James Madison

Political Offices

As secretary of state, how did Madison become involved in a famous Supreme Court decision?

When Jefferson became president, he sought to thwart former President John Adams’s last-minute attempt to stock the federal judiciary with Federalist appointees. Jefferson ordered Madison, his secretary of state, not to deliver the commissions of some of the new midnight justices. One of these individuals was William Marbury, who later sued to have his commission delivered.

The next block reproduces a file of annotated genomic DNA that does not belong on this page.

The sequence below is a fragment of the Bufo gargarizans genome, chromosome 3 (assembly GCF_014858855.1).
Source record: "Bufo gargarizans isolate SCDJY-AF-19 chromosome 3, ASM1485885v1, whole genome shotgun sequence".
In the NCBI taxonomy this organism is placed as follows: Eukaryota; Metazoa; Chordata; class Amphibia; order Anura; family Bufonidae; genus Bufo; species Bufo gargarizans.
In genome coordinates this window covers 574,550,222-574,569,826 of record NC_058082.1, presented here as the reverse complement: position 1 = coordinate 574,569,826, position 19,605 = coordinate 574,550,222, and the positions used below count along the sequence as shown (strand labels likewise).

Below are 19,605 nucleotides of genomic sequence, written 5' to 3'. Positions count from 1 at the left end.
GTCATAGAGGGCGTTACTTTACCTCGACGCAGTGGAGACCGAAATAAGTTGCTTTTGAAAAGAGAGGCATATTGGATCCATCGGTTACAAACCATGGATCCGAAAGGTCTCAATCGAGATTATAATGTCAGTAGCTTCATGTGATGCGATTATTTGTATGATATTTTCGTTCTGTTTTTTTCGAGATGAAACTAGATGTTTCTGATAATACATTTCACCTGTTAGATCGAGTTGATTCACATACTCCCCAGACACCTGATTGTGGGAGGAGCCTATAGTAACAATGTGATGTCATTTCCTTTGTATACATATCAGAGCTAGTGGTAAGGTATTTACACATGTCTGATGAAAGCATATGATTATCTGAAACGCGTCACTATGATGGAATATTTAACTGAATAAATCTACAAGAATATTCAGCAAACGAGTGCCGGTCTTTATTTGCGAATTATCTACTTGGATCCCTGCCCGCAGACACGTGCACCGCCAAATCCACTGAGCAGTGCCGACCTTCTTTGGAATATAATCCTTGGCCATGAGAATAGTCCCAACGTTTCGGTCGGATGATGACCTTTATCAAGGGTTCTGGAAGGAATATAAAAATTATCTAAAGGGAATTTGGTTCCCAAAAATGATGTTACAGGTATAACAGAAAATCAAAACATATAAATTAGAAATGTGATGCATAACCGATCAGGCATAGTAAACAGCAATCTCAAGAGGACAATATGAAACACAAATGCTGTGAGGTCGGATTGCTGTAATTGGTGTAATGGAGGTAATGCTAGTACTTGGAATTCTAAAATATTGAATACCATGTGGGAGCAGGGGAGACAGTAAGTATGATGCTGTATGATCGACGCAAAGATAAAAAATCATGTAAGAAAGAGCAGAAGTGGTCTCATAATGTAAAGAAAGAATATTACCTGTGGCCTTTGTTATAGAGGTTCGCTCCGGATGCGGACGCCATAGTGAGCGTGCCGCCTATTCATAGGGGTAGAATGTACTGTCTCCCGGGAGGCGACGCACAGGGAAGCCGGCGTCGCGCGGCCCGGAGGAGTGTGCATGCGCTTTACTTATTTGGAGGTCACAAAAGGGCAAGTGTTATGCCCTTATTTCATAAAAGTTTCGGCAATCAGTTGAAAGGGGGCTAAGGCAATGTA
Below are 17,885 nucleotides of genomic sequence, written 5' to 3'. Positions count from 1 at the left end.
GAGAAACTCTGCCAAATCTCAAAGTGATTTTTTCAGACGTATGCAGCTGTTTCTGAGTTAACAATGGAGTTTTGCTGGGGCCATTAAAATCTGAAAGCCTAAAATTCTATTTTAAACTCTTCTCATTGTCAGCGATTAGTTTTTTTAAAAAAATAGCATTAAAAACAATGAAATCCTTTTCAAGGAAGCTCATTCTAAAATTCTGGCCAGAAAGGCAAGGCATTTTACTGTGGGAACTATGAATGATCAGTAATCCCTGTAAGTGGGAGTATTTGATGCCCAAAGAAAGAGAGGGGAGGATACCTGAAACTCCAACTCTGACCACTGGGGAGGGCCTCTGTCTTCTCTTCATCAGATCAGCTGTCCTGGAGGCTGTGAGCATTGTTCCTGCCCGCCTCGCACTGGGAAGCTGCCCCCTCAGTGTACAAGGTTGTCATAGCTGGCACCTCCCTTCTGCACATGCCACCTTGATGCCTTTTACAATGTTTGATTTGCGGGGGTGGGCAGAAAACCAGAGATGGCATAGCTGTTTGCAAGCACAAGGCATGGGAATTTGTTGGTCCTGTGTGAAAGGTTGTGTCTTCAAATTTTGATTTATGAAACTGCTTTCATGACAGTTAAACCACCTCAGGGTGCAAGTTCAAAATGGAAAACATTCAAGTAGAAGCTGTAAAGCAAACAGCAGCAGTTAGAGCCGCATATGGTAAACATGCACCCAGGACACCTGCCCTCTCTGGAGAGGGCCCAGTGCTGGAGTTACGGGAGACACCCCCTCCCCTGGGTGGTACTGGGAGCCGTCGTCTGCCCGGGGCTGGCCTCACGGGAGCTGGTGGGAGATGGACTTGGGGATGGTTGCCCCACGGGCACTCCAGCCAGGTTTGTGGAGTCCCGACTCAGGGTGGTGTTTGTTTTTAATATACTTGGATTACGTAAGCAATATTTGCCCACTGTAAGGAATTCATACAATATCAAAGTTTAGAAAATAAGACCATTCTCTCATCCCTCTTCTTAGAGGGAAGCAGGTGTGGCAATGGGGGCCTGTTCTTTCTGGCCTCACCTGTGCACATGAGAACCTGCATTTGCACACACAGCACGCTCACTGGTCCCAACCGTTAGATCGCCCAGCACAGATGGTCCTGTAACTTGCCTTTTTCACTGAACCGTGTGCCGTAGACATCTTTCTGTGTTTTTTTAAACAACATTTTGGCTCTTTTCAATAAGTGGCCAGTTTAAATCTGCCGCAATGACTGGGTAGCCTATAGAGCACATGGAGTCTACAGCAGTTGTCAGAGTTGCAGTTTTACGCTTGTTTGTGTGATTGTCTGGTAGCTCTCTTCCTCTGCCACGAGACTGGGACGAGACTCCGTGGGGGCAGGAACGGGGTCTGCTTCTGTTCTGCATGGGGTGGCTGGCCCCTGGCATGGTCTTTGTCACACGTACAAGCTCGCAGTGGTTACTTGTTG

That led to the famous constitutional case of Marbury v. Madison (1803) in which Chief Justice John Marshall ruled that the federal law allowing the appointment of Marbury was unconstitutional. However, Marshall also took time to criticize Madison and Jefferson and to declare that the judicial branch had the power to declare legislative and executive branch acts unconstitutional under judicial review.


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